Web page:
|Catholic News Service covered the Cardinal John Dearden Lecture by Most Rev. Donald W. Wuerl , archbishop of Washington, William Cardinal Baum University Professor of Theology and CUA chancellor on "The Role of Religion in a Pluralistic Society" on Oct. 23. See his comments in the story below.|
From: Catholic News Service Date: Oct. 30, 2007 Author: Mark Zimmerman WASHINGTON (CNS) -- Catholic institutions of higher learning could play a key role in offering a faith perspective on "challenging issues of our day," Washington Archbishop Donald W. Wuerl said Oct. 23 in a talk at The Catholic University of America. In his talk on "The Role of Religion in a Pluralistic Society: Religious Faith and Public Policy," he said that kind of dialogue is especially needed in a time when societal attitudes and court decisions have sought to erode the contribution of faith to the country's common good. "Our Catholic institutions of higher learning would be prepared out of their own Catholic identity," Archbishop Wuerl said, "to speak to the challenging issues of our day, once again out of our legacy, heritage and tradition, just as Catholic health care institutions speak to issues of public debate today out of a Catholic understanding of the dignity and worth of each person and the sacred trust of exercising health care." He gave the annual Cardinal John Dearden lecture sponsored by Catholic University's School of Theology and Religious Studies, named for the late archbishop of Detroit known for his social justice work. Archbishop Wuerl noted the fundamental place that religion occupied in most of the past four centuries in America. He said that in a recent visit to California, he was struck by the names of cities and communities from San Diego to San Francisco, which read "more like a litany of saints." "Until very recently in our public civil life mention of God was taken for granted and prayer inspired by belief in God was a routine part of public, government sponsored programs and activities," he said. Excluding religion and religious values from public life and public policy is a threat to the common good, he added. "Without a value system rooted in morality and ethical integrity, there is the very real danger that human choices will be motivated solely by personal convenience and gain," he said. "Law can become a matter of might -- who has more power -- rather than right, what we know we ought to do." Archbishop Wuerl said speaking out against "racial discrimination, social injustice or threats to the dignity of human life is not to force values upon our society but rather to call it to its own long-accepted moral principles and commitment to defend basic human rights." The archbishop traced the history of religion in helping to shape public policy in what is now the United States, noting that before landing in Massachusetts in 1620, the Pilgrims reached agreement on the Mayflower Compact, recognizing "two principles by which their freedom would be guided: the law of God and the common good." That mind-set, he said, guided the framers of the Declaration of Independence and the U.S. Constitution, who recognized "their relationship with God as an integral part of their personal and political experience and the existence and role of a natural moral order that necessarily made an impact on and was normative for civil law." Archbishop Wuerl contrasted that with today, a time when the American political scene is plagued by the "assertion that separation of church and state means separation of God from all public political life" and from "the public life of citizens." "What was initially understood as a safeguard to protect the religious freedom of all faith communities has come to be interpreted as a mandate to exclude all public mention of God," said the archbishop. The archbishop noted that over the centuries, "we have become accustomed ... to the voice of the church and faith communities as the voice of conscience." He noted how the nation's Catholic bishops in the early 1980s addressed the morality of nuclear weapons with their document titled "The Challenge of Peace: God's Promise and Our Response." "Today the current debate over a range of issues including embryonic stem-cell research, partial-birth abortion, physician-assisted suicide and immigration reform legislation is framed in moral principles rooted in Christian theology," he said. And he noted the important role Catholic social teaching played in the struggle for the dignity and rights of workers over the years, and he said the church's teaching likewise needs to be heard now. Archbishop Wuerl said court decisions in recent decades have had "a dramatically chilling effect on religious expression in the public square." "Bureaucrats in public institutions, fearful of threats and lawsuits from the guardians of the new secular vision of our society, began a virtual purge of faith-based speech and expression," he said. He noted recent efforts by abortion rights groups to squeeze Catholic hospitals out of business because of "church policies on abortion and contraceptive surgeries." And he noted how people of faith seeking public office or appointments face a litmus test and "can expect a serious grilling on how their religious beliefs might impact their actions." Personal morality and ethics cannot be divorced from public life, he said. "Increasingly, there is a realization in our country that secular values and philosophy of life are not able to provide the moral guidance we as society so desperately need," Archbishop Wuerl said. "Technology and science can provide us the ability to do many wonderful things. ... But what human technology and science cannot answer is, 'Ought we to do everything we can do?'"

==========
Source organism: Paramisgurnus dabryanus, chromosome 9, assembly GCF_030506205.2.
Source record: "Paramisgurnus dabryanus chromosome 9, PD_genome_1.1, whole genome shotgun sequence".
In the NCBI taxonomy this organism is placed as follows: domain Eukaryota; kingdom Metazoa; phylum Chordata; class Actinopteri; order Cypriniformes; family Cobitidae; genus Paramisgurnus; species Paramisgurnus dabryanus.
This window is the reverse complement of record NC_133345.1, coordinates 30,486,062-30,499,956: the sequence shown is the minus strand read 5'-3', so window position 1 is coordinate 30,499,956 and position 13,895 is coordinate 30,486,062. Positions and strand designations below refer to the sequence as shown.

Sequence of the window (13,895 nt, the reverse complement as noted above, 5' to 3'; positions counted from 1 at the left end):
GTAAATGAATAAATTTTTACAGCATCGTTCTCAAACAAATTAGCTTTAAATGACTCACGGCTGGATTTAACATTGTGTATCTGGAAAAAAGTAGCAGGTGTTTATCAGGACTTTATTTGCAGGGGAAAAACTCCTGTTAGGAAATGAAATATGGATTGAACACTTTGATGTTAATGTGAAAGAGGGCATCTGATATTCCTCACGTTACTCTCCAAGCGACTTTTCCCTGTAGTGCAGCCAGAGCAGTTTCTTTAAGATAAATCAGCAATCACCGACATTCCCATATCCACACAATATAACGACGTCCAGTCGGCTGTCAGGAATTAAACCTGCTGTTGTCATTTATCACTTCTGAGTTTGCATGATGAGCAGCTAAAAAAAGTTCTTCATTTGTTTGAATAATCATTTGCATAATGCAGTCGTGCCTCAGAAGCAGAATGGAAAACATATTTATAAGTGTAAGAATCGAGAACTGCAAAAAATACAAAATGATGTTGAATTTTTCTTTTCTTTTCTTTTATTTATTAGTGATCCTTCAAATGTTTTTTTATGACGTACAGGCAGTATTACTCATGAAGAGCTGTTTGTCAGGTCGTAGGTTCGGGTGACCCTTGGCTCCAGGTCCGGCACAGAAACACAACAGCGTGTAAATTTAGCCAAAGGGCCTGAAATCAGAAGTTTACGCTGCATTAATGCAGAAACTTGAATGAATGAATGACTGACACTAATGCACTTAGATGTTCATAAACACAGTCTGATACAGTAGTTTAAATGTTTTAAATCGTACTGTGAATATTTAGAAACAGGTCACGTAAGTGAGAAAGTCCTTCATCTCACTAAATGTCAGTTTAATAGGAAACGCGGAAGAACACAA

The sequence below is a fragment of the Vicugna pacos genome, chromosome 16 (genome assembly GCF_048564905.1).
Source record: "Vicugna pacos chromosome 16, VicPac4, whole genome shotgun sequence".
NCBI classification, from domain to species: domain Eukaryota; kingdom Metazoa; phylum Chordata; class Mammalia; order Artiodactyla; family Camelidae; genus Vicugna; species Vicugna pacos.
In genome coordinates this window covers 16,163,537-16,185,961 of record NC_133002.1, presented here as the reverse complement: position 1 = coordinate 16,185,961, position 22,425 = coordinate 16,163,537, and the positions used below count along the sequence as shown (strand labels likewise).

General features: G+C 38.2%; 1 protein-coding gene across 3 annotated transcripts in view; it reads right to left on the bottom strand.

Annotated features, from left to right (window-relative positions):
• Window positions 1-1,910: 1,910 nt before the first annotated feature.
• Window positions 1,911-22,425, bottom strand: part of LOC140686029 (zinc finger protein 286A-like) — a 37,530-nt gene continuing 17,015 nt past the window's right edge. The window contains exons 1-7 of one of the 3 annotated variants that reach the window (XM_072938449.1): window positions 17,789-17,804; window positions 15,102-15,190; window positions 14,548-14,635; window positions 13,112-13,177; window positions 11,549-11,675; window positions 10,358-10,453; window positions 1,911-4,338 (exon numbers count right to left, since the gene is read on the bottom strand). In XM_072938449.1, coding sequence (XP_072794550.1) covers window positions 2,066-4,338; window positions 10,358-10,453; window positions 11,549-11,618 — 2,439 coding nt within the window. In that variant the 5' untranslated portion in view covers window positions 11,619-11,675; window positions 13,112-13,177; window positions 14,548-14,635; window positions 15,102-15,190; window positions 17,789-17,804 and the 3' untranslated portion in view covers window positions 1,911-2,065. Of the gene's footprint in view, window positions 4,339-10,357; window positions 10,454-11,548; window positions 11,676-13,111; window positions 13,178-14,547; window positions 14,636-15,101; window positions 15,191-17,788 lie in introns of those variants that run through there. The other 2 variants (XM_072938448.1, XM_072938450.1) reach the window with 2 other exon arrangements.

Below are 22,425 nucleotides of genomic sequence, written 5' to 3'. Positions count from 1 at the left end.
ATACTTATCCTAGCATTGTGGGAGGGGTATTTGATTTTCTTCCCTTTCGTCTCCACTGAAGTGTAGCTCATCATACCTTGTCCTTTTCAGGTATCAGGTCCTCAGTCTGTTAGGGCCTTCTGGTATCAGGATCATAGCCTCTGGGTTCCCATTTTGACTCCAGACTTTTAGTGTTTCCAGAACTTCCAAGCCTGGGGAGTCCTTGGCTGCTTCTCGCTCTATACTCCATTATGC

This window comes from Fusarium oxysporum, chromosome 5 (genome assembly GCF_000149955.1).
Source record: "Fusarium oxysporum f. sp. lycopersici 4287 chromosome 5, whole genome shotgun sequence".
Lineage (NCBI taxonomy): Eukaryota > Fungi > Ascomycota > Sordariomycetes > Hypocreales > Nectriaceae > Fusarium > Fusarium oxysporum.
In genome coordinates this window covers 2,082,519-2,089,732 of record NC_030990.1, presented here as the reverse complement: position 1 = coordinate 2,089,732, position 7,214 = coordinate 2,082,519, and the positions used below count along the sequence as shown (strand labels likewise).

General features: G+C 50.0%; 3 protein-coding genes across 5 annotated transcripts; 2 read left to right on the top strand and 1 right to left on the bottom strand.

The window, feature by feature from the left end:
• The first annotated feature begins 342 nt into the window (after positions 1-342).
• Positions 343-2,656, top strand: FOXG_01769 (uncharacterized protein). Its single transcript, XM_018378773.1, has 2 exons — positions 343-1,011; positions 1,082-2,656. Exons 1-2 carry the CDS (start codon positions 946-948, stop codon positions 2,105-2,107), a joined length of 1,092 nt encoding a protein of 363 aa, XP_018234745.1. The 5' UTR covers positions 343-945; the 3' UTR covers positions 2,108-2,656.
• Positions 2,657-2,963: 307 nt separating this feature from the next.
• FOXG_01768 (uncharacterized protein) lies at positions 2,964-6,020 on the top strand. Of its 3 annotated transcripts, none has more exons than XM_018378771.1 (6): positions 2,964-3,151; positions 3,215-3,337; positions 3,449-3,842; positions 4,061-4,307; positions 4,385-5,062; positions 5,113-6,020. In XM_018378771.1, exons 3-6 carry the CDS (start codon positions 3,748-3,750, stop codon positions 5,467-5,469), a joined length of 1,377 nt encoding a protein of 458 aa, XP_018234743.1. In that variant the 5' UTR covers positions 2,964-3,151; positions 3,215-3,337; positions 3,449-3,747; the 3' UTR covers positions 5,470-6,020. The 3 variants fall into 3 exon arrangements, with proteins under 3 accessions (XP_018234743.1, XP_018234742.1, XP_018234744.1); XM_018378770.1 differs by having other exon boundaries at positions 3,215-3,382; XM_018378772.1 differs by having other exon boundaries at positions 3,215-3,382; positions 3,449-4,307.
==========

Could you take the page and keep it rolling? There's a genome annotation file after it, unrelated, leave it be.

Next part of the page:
###2007 (c) Catholic News Service www.CatholicNews.com Reprinted with permission of CNS